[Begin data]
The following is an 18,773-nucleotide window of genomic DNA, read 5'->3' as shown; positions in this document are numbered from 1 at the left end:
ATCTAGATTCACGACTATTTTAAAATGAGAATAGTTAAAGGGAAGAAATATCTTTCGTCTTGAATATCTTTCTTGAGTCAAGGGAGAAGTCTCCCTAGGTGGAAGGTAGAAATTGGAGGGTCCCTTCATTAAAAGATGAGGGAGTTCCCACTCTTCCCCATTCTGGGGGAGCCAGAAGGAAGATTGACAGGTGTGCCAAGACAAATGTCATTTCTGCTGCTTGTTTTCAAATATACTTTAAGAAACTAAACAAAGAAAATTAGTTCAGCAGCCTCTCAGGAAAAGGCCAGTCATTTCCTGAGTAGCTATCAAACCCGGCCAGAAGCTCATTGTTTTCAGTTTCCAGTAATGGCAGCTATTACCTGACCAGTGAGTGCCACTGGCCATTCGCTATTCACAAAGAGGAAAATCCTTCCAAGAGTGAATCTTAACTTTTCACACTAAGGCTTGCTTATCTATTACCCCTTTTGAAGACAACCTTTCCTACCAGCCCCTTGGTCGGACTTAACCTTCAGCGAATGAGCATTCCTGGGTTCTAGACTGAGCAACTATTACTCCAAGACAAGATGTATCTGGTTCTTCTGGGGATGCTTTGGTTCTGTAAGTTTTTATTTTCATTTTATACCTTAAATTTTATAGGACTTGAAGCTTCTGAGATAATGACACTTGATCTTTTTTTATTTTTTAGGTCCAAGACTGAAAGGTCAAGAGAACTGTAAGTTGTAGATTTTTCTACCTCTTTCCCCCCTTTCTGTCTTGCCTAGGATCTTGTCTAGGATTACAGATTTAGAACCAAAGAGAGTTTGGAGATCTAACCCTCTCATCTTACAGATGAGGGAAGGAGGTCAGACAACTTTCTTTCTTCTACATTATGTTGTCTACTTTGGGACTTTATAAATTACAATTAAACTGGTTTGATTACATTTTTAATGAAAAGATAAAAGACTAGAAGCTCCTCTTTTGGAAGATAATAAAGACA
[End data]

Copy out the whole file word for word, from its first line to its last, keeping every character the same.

The following is an 18,773-nucleotide window of genomic DNA, read 5'->3' as shown; positions in this document are numbered from 1 at the left end:
ATCTAGATTCACGACTATTTTAAAATGAGAATAGTTAAAGGGAAGAAATATCTTTCGTCTTGAATATCTTTCTTGAGTCAAGGGAGAAGTCTCCCTAGGTGGAAGGTAGAAATTGGAGGGTCCCTTCATTAAAAGATGAGGGAGTTCCCACTCTTCCCCATTCTGGGGGAGCCAGAAGGAAGATTGACAGGTGTGCCAAGACAAATGTCATTTCTGCTGCTTGTTTTCAAATATACTTTAAGAAACTAAACAAAGAAAATTAGTTCAGCAGCCTCTCAGGAAAAGGCCAGTCATTTCCTGAGTAGCTATCAAACCCGGCCAGAAGCTCATTGTTTTCAGTTTCCAGTAATGGCAGCTATTACCTGACCAGTGAGTGCCACTGGCCATTCGCTATTCACAAAGAGGAAAATCCTTCCAAGAGTGAATCTTAACTTTTCACACTAAGGCTTGCTTATCTATTACCCCTTTTGAAGACAACCTTTCCTACCAGCCCCTTGGTCGGACTTAACCTTCAGCGAATGAGCATTCCTGGGTTCTAGACTGAGCAACTATTACTCCAAGACAAGATGTATCTGGTTCTTCTGGGGATGCTTTGGTTCTGTAAGTTTTTATTTTCATTTTATACCTTAAATTTTATAGGACTTGAAGCTTCTGAGATAATGACACTTGATCTTTTTTTATTTTTTAGGTCCAAGACTGAAAGGTCAAGAGAACTGTAAGTTGTAGATTTTTCTACCTCTTTCCCCCCTTTCTGTCTTGCCTAGGATCTTGTCTAGGATTACAGATTTAGAACCAAAGAGAGTTTGGAGATCTAACCCTCTCATCTTACAGATGAGGGAAGGAGGTCAGACAACTTTCTTTCTTCTACATTATGTTGTCTACTTTGGGACTTTATAAATTACAATTAAACTGGTTTGATTACATTTTTAATGAAAAGATAAAAGACTAGAAGCTCCTCTTTTGGAAGATAATAAAGACA